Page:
Back from a recent trip up the Orinoco, a rugby league enthusiast diving into his morning paper down among the netball and tenpin bowling for any begrudged snippet about his game would have gasped with delight and disbelief. Henry Paul and Iestyn Harris in half-page glory elevated to national celebrity. Had the old code finally made it?
Someone soon put him right. "Sorry mate! They've gone kicky-clappy and been 'discovered'." In Iestyn's case even the much-respected Gerald Davies excitedly declared that Cardiff had "found" something special, a player "on all available evidence of enviable flair!" Evidence, Lord help us... where have you been these last few years, Gerald?
I was at Twickenham for Jason Robinson's "debut". As he beat man after man, par for the course, the Barbours around me chortled with surprise and delight. "He's been doing that for years!'' I protested. "And against damn sight better defences than this.'' But eyes were glazed, the glee self-congratulatory, arrogant and ignorant. To them Jason had appeared from nowhere, stepped down from some Olympus, a ready-made little God. And now Henry and Iestyn are about to be equally deified. After years of suffering neglect and sometimes contempt from so-called rugby aficionados, simply by pulling on a Rah! Rah! Rah! shirt they're suddenly stars in the nation's sporting firmament to be instantly recognised as being up there among the greats.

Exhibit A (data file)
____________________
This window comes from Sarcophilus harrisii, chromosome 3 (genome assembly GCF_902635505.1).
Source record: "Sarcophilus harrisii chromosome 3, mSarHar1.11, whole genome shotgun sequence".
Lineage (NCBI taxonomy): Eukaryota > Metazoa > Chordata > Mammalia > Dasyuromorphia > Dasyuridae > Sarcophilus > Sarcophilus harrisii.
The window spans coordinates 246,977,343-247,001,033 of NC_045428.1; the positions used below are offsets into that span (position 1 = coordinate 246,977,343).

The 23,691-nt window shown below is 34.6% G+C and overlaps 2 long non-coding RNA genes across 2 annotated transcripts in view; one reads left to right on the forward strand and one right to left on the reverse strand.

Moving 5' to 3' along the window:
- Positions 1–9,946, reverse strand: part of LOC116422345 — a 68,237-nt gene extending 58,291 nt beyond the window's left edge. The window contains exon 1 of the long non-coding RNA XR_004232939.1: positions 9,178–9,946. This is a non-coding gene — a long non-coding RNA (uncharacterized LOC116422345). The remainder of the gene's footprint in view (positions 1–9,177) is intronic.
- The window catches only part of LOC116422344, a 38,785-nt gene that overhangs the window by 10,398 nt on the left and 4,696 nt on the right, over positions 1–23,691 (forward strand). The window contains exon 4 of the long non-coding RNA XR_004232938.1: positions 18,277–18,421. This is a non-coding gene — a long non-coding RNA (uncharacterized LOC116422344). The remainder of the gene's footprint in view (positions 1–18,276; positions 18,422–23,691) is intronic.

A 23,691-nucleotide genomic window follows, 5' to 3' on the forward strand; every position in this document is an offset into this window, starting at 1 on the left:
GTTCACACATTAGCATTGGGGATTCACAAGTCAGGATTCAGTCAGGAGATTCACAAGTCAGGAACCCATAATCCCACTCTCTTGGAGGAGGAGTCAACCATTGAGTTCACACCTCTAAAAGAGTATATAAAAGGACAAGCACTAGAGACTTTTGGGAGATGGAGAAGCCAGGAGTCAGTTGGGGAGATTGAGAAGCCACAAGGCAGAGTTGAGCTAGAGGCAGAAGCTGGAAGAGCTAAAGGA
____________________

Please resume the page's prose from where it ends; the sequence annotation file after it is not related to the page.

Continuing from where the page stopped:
Of course they deserve all the accolades, all the hype, better late than never. Give or take a rule or two, they are the finished product, primed and polished. In Jason's case, in double quick time he's fixed, established and on everyone's lips. For Paul and Harris it's not even a matter of time. For all three have indeed descended from Olympus, those fields of excellence straddling the M62.
Nobody in league begrudges them their new status. In our eyes they were up there anyway. They are lads who've given so much to the game they were raised in. As individuals they've achieved all they can achieve within its confines. They are ambitious, have families. Naturally they've gravitated towards the cash and to the prospect of their worth finally being nationally recognised.